A social media strategy is your roadmap for how – and why – your business wants to communicate with customers on channels, from Facebook and LinkedIn to Instagram and TikTok. It’s digging a bit deeper into which channels are best suited to your brand, what content you should feature, who you are targeting, and how you should be speaking to these clients. It’s looking at what your competitors are doing and how you can stand out in a very cluttered environment.
That’s great, if you do, but often start-ups and even established businesses don’t take the time to flesh out their brand blueprint. We are talking things like what are your brand values – the purpose of your business beyond making a profit? What is your value proposition – the specific benefits (value) you bring to customers that no-one else does? What is your brand personality? Your tone of voice? What is the ‘you’ in a nutshell?
You may have a version of this information that needs a bit of dusting off. Why? Because social media is so different from traditional media. What worked for print advertising or direct marketing might not be true of social media. The people who hang out on LinkedIn are not the same gang as TikTok’s. The how, why and when of social media interaction is constantly changing. And that’s really exciting!
Social media can be incredibly targeted. You can do custom audience targeting with your social media adverts, specifying certain areas, demographics, interests and online behaviours (specific pages they have visited on your website – with the help of a Facebook pixel). Your social media strategy can help you narrow down exactly who you should be targeting to make the most sales, tailored to individual products or services. Your success is immediately measurable by the number of clicks you are getting – visits to your website, conversions – online sales or lead generation, etc.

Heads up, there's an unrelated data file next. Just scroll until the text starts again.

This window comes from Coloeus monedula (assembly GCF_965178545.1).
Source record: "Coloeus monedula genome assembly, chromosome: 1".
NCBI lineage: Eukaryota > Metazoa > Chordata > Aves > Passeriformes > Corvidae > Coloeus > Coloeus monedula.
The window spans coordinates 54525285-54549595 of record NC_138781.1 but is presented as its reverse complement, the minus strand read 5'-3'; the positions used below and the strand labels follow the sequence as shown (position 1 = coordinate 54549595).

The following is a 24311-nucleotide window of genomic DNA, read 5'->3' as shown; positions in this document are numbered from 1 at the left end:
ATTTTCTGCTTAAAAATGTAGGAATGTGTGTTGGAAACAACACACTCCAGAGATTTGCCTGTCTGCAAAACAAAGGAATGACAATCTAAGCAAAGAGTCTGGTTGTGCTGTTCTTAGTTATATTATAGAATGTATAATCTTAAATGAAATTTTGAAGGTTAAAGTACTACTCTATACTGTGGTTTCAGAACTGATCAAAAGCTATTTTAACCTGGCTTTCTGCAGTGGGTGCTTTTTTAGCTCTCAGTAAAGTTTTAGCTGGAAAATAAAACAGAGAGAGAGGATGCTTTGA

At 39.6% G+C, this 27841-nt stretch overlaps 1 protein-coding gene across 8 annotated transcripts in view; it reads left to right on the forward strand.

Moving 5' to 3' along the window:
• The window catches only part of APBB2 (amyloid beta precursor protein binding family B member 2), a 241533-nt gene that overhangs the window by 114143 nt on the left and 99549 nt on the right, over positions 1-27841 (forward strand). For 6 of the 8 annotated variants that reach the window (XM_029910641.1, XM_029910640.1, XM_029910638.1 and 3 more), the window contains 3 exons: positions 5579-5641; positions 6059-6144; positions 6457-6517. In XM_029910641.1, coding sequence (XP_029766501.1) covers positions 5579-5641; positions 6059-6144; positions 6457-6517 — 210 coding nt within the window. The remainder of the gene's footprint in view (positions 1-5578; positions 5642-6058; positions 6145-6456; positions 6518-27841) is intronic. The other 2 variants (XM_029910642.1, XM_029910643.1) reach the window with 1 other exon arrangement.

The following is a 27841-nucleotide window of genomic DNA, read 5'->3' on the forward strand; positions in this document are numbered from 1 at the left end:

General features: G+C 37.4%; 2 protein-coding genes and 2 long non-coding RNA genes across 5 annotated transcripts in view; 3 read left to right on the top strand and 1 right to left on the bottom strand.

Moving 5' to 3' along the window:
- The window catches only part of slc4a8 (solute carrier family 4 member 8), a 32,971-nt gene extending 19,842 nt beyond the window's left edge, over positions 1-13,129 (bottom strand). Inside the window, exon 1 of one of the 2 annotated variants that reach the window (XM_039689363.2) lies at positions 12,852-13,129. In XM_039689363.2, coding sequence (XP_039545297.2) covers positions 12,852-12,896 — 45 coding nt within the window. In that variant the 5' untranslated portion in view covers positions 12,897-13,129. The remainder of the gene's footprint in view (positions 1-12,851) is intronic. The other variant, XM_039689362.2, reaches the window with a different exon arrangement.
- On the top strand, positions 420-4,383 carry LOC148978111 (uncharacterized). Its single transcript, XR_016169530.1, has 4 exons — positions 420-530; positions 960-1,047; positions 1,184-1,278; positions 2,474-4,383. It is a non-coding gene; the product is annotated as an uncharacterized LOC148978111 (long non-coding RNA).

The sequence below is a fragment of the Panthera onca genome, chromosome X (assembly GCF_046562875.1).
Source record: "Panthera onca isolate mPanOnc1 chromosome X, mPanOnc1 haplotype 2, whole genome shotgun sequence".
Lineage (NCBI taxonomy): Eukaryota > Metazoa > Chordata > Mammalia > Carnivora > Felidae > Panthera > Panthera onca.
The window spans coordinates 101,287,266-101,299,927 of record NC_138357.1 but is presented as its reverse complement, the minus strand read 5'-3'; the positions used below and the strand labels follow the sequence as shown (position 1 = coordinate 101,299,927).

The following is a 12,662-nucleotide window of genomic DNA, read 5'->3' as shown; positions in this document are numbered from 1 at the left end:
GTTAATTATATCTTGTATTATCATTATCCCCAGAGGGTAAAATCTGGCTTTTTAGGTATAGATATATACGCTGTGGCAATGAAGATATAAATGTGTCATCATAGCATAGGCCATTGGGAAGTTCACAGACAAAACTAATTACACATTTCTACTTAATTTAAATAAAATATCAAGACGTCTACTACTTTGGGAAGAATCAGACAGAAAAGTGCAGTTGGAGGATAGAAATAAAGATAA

According to a Hubspot report, 71% of consumers are more likely to make purchases based on social media referrals. Different social media channels fulfill different roles in this journey – Facebook, for example, is better suited to promotions while Instagram is better for visual inspiration or exploring product features. It’s important to consider how you can use social media to educate, engage, and convert your customers.
Social media success can be clearly measured – beyond just getting likes and follows. A strategy will help you put clear metrics and objectives in place, so you’re not wasting your money on blindly posting here, there, and everywhere without knowing what works and what doesn’t.
It helps to narrow down some sample posts and a tone of voice description to ensure that your posts are always consistent and tailored to the channel. Like people, social media channels have different personalities. LinkedIn is the work buddy, Instagram the cool friend and Twitter the opinionated older brother – always drawing you into some sort of debate.
Creating buying personas helps you to visualise your customers as fictional characters, so you can get into their heads and speak in a language that appeals to them. This doesn’t come easily to everyone so you may need some copywriting help here.
When you gather the information that informs a social media strategy – competitor analysis, review your brand positioning, create a tone of voice, content pillars, brand personas, sample content and metrics – this information can be passed on to any content producer or social media manager you work with in future. No more reinventing the wheel each time.
What’s more, when you start to see what content works and what doesn’t, you’ll learn more about your business in the process and you’ll come up with content that you can reuse in other places – like email newsletters, sales materials and your web FAQ.